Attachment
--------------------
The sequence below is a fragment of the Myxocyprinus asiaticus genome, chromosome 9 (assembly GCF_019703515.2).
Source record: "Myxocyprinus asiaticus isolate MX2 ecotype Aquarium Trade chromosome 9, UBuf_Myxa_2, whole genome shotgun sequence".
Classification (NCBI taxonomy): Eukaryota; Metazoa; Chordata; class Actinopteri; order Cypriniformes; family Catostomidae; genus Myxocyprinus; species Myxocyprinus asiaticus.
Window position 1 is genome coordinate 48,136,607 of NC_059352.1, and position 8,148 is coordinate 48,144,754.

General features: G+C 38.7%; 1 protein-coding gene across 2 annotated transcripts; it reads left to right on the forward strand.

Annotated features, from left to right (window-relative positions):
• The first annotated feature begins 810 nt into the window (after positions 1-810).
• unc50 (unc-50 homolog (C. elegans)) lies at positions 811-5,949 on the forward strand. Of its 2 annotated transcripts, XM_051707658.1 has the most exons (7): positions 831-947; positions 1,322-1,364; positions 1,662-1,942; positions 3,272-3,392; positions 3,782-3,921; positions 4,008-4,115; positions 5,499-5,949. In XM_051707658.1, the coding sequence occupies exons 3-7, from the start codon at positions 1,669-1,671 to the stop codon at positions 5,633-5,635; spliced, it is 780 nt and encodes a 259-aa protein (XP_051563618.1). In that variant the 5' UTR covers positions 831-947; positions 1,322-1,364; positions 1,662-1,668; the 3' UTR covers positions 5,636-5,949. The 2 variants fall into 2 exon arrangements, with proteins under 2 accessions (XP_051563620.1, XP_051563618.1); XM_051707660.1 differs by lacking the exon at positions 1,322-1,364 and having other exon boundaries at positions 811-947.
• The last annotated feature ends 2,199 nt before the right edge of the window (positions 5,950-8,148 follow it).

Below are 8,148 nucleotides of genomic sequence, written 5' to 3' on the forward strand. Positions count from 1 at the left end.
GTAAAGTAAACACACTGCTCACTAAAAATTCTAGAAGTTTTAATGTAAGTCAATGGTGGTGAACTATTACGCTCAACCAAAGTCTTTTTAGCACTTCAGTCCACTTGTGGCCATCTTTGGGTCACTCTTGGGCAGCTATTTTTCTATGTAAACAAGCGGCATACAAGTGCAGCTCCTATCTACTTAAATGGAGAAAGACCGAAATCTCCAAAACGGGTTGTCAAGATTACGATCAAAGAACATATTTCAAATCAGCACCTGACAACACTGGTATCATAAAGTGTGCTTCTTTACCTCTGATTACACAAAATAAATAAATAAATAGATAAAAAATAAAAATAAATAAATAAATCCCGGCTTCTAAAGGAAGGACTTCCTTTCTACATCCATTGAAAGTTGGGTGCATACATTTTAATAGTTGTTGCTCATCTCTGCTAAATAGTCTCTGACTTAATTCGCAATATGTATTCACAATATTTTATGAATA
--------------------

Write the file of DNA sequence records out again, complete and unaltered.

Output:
The sequence below is a fragment of the Myxocyprinus asiaticus genome, chromosome 9 (assembly GCF_019703515.2).
Source record: "Myxocyprinus asiaticus isolate MX2 ecotype Aquarium Trade chromosome 9, UBuf_Myxa_2, whole genome shotgun sequence".
Classification (NCBI taxonomy): Eukaryota; Metazoa; Chordata; class Actinopteri; order Cypriniformes; family Catostomidae; genus Myxocyprinus; species Myxocyprinus asiaticus.
Window position 1 is genome coordinate 48,136,607 of NC_059352.1, and position 8,148 is coordinate 48,144,754.

General features: G+C 38.7%; 1 protein-coding gene across 2 annotated transcripts; it reads left to right on the forward strand.

Annotated features, from left to right (window-relative positions):
• The first annotated feature begins 810 nt into the window (after positions 1-810).
• unc50 (unc-50 homolog (C. elegans)) lies at positions 811-5,949 on the forward strand. Of its 2 annotated transcripts, XM_051707658.1 has the most exons (7): positions 831-947; positions 1,322-1,364; positions 1,662-1,942; positions 3,272-3,392; positions 3,782-3,921; positions 4,008-4,115; positions 5,499-5,949. In XM_051707658.1, the coding sequence occupies exons 3-7, from the start codon at positions 1,669-1,671 to the stop codon at positions 5,633-5,635; spliced, it is 780 nt and encodes a 259-aa protein (XP_051563618.1). In that variant the 5' UTR covers positions 831-947; positions 1,322-1,364; positions 1,662-1,668; the 3' UTR covers positions 5,636-5,949. The 2 variants fall into 2 exon arrangements, with proteins under 2 accessions (XP_051563620.1, XP_051563618.1); XM_051707660.1 differs by lacking the exon at positions 1,322-1,364 and having other exon boundaries at positions 811-947.
• The last annotated feature ends 2,199 nt before the right edge of the window (positions 5,950-8,148 follow it).

Below are 8,148 nucleotides of genomic sequence, written 5' to 3' on the forward strand. Positions count from 1 at the left end.
GTAAAGTAAACACACTGCTCACTAAAAATTCTAGAAGTTTTAATGTAAGTCAATGGTGGTGAACTATTACGCTCAACCAAAGTCTTTTTAGCACTTCAGTCCACTTGTGGCCATCTTTGGGTCACTCTTGGGCAGCTATTTTTCTATGTAAACAAGCGGCATACAAGTGCAGCTCCTATCTACTTAAATGGAGAAAGACCGAAATCTCCAAAACGGGTTGTCAAGATTACGATCAAAGAACATATTTCAAATCAGCACCTGACAACACTGGTATCATAAAGTGTGCTTCTTTACCTCTGATTACACAAAATAAATAAATAAATAGATAAAAAATAAAAATAAATAAATAAATCCCGGCTTCTAAAGGAAGGACTTCCTTTCTACATCCATTGAAAGTTGGGTGCATACATTTTAATAGTTGTTGCTCATCTCTGCTAAATAGTCTCTGACTTAATTCGCAATATGTATTCACAATATTTTATGAATA